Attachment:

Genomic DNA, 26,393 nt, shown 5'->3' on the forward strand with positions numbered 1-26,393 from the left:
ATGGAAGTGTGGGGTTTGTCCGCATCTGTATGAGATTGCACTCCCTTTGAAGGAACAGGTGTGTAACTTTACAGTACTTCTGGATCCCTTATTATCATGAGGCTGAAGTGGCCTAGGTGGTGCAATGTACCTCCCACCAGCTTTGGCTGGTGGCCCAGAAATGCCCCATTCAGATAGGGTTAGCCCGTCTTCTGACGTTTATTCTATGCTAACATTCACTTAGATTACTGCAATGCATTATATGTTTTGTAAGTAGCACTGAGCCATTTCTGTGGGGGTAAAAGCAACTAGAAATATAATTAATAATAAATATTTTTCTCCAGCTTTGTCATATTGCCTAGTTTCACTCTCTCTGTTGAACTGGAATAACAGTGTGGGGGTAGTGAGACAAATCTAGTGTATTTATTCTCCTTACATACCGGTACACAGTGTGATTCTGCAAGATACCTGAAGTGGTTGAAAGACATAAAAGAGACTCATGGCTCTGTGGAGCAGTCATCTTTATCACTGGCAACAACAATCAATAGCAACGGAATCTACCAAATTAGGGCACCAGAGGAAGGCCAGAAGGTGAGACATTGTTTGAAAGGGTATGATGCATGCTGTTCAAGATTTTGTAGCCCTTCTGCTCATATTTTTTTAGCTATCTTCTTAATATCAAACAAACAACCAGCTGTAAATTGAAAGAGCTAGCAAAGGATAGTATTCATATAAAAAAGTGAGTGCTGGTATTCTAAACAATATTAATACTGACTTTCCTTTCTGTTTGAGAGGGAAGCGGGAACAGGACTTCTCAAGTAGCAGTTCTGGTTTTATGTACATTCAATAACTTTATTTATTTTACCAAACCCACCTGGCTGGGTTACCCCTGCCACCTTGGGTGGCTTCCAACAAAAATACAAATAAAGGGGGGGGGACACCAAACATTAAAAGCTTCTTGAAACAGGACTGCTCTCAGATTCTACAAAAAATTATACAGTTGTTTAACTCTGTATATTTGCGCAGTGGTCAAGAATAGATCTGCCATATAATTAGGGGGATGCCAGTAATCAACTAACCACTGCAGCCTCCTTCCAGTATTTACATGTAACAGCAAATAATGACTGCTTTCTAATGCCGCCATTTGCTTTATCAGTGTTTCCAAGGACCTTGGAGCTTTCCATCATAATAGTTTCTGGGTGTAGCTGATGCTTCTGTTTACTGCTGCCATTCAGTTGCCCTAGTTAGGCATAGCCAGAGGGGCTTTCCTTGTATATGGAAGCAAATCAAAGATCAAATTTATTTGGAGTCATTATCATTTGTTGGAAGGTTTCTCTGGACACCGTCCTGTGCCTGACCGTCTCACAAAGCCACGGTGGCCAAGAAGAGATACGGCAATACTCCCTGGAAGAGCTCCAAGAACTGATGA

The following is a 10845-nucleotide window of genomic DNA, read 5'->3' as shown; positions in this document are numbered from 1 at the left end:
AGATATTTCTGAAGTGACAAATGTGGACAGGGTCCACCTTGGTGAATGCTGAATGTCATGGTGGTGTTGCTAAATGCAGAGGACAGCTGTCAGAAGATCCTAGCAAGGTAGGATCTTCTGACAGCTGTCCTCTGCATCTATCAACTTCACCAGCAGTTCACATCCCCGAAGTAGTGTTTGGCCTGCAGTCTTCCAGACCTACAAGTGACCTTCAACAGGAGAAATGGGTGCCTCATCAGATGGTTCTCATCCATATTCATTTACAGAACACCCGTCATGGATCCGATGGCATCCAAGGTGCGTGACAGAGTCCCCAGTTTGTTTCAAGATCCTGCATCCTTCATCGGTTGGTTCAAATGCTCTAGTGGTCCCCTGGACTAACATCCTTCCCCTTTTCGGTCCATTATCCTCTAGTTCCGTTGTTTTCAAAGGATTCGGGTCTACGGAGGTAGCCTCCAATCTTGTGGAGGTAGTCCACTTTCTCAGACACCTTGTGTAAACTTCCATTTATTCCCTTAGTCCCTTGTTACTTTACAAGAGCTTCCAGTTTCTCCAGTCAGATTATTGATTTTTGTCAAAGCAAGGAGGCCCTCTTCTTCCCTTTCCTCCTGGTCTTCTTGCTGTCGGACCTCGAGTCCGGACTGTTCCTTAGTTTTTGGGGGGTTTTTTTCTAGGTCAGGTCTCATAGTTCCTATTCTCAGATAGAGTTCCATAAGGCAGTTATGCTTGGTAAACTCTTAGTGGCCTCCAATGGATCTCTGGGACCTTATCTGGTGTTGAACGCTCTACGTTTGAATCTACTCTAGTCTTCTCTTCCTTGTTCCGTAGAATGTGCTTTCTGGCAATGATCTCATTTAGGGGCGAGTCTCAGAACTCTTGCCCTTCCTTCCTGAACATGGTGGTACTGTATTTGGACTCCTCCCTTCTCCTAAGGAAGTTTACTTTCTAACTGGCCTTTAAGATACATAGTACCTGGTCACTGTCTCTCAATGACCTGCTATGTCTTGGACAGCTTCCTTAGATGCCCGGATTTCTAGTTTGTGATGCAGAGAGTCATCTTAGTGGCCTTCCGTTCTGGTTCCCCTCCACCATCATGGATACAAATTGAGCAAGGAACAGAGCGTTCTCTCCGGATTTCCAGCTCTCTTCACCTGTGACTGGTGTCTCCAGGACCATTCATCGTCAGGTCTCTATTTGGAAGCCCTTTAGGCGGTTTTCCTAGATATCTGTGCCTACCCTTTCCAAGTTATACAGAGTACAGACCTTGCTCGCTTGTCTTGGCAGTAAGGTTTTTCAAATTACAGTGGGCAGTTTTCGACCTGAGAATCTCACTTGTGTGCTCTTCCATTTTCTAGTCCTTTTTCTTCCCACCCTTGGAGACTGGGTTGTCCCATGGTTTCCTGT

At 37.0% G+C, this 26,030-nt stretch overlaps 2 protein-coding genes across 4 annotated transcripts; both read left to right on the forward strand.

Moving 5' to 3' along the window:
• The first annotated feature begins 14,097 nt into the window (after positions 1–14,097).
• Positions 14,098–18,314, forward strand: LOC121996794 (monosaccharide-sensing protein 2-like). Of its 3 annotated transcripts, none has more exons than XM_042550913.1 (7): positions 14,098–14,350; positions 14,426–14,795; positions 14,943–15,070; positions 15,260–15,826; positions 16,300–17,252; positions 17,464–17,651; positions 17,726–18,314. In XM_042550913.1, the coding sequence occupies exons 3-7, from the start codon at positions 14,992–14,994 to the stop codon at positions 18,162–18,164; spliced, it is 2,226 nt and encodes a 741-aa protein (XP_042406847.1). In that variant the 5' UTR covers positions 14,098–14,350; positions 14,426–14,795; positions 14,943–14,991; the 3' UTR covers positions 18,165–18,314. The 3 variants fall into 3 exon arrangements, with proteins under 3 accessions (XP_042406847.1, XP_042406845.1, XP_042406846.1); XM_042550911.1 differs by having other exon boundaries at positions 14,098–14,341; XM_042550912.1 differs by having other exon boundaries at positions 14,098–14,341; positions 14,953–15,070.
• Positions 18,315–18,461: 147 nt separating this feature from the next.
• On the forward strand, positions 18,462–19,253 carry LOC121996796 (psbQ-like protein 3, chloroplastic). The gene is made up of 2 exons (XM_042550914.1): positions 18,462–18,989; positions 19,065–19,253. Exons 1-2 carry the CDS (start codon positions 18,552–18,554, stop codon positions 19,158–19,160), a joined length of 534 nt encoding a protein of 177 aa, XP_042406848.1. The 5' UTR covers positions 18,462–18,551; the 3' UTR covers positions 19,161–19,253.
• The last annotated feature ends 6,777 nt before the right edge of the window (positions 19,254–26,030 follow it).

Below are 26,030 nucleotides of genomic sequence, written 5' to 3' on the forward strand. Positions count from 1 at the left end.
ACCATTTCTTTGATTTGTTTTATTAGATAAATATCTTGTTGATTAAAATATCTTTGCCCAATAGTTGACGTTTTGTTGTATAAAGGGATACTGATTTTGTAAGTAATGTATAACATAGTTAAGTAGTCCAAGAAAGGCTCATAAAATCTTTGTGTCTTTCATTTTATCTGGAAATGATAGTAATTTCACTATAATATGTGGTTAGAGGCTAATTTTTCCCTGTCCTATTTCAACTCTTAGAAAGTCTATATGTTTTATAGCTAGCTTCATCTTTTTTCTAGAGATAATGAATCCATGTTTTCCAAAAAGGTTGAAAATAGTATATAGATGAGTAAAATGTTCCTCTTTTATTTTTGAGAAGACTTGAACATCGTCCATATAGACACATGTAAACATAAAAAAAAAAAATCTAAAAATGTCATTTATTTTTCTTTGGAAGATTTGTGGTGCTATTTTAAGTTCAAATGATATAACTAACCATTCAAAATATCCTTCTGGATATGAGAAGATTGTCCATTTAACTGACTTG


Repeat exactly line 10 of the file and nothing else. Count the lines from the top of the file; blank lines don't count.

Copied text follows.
• On the forward strand, positions 18,462–19,253 carry LOC121996796 (psbQ-like protein 3, chloroplastic). The gene is made up of 2 exons (XM_042550914.1): positions 18,462–18,989; positions 19,065–19,253. Exons 1-2 carry the CDS (start codon positions 18,552–18,554, stop codon positions 19,158–19,160), a joined length of 534 nt encoding a protein of 177 aa, XP_042406848.1. The 5' UTR covers positions 18,462–18,551; the 3' UTR covers positions 19,161–19,253.